Staff Writer

Makynzie Horvath ‘18, a women’s and gender studies major from Toledo, Ohio wears many hats around campus on any given day. As Vice President of Denison Feminists, student assistant for the Center for Women & Gender Action, a S.H.A.R.E. advocate, and fellow for the Women’s and Gender Studies department, Makynzie is heavily involved and passionate about issues of equality on and off campus.

“What I love about feminism is that it originated as a movement for women but it serves as a gateway for several other social justice movements.”

You don’t have to look long to find proof of this. For the past few weeks, Horvath -along with Sara Hartsock, Taylor Zick, Justine Morelli, and the Denison Feminist’s executive board- has been organizing a fundraising campaign to collect donations for protesters at the Standing Rock Sioux reservation. The reservation has been increasingly featured in the news as the conflict over the Dakota Access Pipeline (DAPL) gains more coverage. The protest is an environmental and indigenous one. The pipeline will not only potentially contaminate the drinking water of over 18 million people (via the Missouri river), but it will also cross through native Sioux territory and sacred lands.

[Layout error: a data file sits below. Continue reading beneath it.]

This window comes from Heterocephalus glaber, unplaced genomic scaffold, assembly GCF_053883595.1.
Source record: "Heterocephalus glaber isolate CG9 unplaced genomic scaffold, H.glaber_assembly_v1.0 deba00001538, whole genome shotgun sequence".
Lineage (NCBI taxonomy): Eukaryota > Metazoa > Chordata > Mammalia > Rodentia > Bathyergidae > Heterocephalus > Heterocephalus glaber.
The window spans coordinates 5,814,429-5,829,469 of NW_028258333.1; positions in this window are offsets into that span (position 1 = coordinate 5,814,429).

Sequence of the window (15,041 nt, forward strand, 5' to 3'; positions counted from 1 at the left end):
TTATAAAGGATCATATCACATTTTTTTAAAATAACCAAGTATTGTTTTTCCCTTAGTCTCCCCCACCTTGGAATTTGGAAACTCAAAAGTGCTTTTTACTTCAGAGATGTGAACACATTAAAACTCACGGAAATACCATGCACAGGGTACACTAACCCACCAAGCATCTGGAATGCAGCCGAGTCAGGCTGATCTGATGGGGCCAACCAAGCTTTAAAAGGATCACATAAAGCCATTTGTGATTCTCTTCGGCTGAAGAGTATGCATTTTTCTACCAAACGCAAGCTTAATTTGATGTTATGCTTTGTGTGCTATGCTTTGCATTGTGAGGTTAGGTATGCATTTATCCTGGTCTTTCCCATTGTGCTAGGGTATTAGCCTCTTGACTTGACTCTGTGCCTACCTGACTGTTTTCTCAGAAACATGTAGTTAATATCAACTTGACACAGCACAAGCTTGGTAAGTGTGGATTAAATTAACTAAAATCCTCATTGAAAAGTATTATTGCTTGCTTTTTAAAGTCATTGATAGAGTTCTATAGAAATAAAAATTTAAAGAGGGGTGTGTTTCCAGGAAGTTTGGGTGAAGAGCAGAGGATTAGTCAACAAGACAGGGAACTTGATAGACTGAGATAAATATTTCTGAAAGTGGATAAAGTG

Horvath has been tabling in Slayter, spreading brochures, and hanging flyers around campus in an attempt to raise awareness for this issue. The United Church of Granville has even expressed their willingness to lend their aid and reach out to their congregation for help.

The idea for the project was first conceived of through her feminist theory class.

“We are just trying to aid and start a conversation. No one is having this conversation on campus, so we [Denison Feminists] have to.” she said. “We don’t know all of the people or the exact issues, but we want to stand in solidarity with the people there.”

For more information on the DAPL, the water protectors, or to get involved with Horvath and her project, email the Denison Feminists organization at [email protected]